This article written in collaboration with Dr. Peter Fisher was done as an unpaid work and is not part of any sponsored research project. Some of the ideas expressed in this article may appear in a recently published article: Naturizing outside-in: Reconnecting buildings with the natural world through a design innovation metric in the January 2013 issue of the Singapore based journal, CITYGREEN.
Peter Fisher does not work for, consult to, own shares in or receive funding from any company or organisation that would benefit from this article, and has no relevant affiliations.
12 February 2013 — Western Australian continues to record the fastest population growth rate of all states and territories, 3.3 per cent, according to the latest demographic figures from the Australian Bureau of Statistics, that will have an impact on planning for a more sustainable development industry.
Tasmania recorded the slowest growth rate at 0.2 per cent.
The figures, which cover from 30 June 2011 to 30 June 2012 and were released in December last year, found that Australia’s population increased to 22,683,600, up by 359,600 during the 12-month period.
This places the annual population growth rate for the year ended 30 June 2012 at 1.6 per cent, up from a low of 1.1 per cent for the year ending March 2011.
The Bureau says the growth of Australia’s population has two components: natural increase (the number of births minus the number of deaths) and net overseas migration.
Due to growing health concerns linked to inactive living, a number of new masterplanned communities in South East Queensland are creating supportive environments for physical activities. Varsity Lakes in Gold Coast is an example of such community which provides both infrastructures and programs to encourage active living. The objective of the paper is to examine the relationship between built environment and healthy communities through a review of current literature.
Synthesising these findings, a conceptual framework is developed for supporting active and healthy living in master-planned communities. The three key factors are;
This framework is then applied to Varsity Lakes as a case study area for validation. The paper identifies key challenges and opportunities Varsity Lakes face in its role in promoting active and healthy living and draw implications for the planning of future master-planned communities.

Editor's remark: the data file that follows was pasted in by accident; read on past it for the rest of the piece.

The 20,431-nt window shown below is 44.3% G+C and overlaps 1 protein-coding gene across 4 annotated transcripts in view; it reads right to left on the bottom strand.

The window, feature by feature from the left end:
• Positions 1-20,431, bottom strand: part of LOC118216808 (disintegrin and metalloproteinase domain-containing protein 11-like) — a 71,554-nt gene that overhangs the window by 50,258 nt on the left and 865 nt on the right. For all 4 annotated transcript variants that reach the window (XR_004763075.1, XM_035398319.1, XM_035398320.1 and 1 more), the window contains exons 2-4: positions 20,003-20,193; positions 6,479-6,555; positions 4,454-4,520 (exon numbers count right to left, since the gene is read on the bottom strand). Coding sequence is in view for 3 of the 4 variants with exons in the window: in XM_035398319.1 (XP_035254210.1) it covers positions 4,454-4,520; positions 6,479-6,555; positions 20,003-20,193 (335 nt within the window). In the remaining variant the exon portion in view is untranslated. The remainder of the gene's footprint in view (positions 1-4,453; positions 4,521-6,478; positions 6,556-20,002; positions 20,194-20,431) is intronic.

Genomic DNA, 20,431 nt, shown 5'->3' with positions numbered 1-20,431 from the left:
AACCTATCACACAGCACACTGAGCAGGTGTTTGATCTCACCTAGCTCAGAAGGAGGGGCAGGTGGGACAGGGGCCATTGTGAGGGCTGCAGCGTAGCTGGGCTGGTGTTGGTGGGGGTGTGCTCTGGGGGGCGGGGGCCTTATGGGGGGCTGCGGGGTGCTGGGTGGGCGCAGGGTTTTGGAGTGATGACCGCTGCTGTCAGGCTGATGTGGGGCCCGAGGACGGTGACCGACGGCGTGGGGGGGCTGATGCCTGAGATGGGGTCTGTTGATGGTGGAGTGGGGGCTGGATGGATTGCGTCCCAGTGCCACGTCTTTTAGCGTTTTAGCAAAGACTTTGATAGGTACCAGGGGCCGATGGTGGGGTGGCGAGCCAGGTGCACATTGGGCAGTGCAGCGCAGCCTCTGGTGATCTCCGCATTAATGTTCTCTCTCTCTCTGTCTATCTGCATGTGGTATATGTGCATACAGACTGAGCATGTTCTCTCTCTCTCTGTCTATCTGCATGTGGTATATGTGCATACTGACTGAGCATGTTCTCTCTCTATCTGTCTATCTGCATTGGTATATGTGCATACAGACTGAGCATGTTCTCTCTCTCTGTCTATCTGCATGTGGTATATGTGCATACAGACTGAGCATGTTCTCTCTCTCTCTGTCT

Bhishna Bajracharya, Associate Professor of Urban Planning, and Linda Too, Associate Professor of Urban Development, Bond University presented at the 2012 Liveable Cities Conference, you can download the full paper, “peer reviewed”, in the conference book of proceedings from the event website. www.healthycities.com.au
In June this year Helen Meikle, Research Fellow and Hisham Elkadi, Head of School, Architecture and Building from Deakin University presented the following paper at the 5th Making Cities Liveable Conference.
The role of ecology in a sustainable future is prominent in the media, academic writing and political decisions; as such environmental pressures, as well as economic, social and political, increasingly influence planning for the future. This paper looks at how this translates into the process for planning future cities – highlighting gaps in knowledge and issues of implementation. It draws on interdisciplinary sources to explore three main elements of the debate: What is urban ecology and why is it important to sustainable cities?; What gaps are there in the ecological knowledge of planners and policy makers and why are there gaps?; and How can urban ecology be integrated into the planning of future sustainable cities?.
The paper does not aim to provide a definitive answer to the problem; rather it addresses the first two areas and identifies potential directions for the third. It takes Australia, as national, Victoria, as regional and Geelong, as local, points of reference.